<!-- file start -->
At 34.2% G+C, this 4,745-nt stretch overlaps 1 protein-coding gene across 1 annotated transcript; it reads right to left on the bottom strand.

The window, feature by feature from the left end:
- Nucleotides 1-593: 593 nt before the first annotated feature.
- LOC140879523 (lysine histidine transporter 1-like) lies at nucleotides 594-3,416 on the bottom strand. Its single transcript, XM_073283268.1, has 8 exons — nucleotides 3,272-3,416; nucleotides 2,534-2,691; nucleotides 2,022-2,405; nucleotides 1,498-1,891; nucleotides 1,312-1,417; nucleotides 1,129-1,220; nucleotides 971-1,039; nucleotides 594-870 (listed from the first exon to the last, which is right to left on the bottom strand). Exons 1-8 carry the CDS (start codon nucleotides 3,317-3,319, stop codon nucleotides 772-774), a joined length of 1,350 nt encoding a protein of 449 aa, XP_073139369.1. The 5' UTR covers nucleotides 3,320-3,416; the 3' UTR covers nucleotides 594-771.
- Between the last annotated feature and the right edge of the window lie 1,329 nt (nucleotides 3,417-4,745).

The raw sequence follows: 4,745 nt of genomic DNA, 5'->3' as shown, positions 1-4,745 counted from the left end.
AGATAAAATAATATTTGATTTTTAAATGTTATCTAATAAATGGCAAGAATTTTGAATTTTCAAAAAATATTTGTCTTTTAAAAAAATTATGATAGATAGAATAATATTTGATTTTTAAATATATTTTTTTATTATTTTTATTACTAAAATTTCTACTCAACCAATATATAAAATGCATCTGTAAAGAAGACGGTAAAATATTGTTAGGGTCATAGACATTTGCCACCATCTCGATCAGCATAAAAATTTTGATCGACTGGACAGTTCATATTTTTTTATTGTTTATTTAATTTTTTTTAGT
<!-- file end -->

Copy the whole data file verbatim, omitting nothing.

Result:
At 34.2% G+C, this 4,745-nt stretch overlaps 1 protein-coding gene across 1 annotated transcript; it reads right to left on the bottom strand.

The window, feature by feature from the left end:
- Nucleotides 1-593: 593 nt before the first annotated feature.
- LOC140879523 (lysine histidine transporter 1-like) lies at nucleotides 594-3,416 on the bottom strand. Its single transcript, XM_073283268.1, has 8 exons — nucleotides 3,272-3,416; nucleotides 2,534-2,691; nucleotides 2,022-2,405; nucleotides 1,498-1,891; nucleotides 1,312-1,417; nucleotides 1,129-1,220; nucleotides 971-1,039; nucleotides 594-870 (listed from the first exon to the last, which is right to left on the bottom strand). Exons 1-8 carry the CDS (start codon nucleotides 3,317-3,319, stop codon nucleotides 772-774), a joined length of 1,350 nt encoding a protein of 449 aa, XP_073139369.1. The 5' UTR covers nucleotides 3,320-3,416; the 3' UTR covers nucleotides 594-771.
- Between the last annotated feature and the right edge of the window lie 1,329 nt (nucleotides 3,417-4,745).

The raw sequence follows: 4,745 nt of genomic DNA, 5'->3' as shown, positions 1-4,745 counted from the left end.
AGATAAAATAATATTTGATTTTTAAATGTTATCTAATAAATGGCAAGAATTTTGAATTTTCAAAAAATATTTGTCTTTTAAAAAAATTATGATAGATAGAATAATATTTGATTTTTAAATATATTTTTTTATTATTTTTATTACTAAAATTTCTACTCAACCAATATATAAAATGCATCTGTAAAGAAGACGGTAAAATATTGTTAGGGTCATAGACATTTGCCACCATCTCGATCAGCATAAAAATTTTGATCGACTGGACAGTTCATATTTTTTTATTGTTTATTTAATTTTTTTTAGT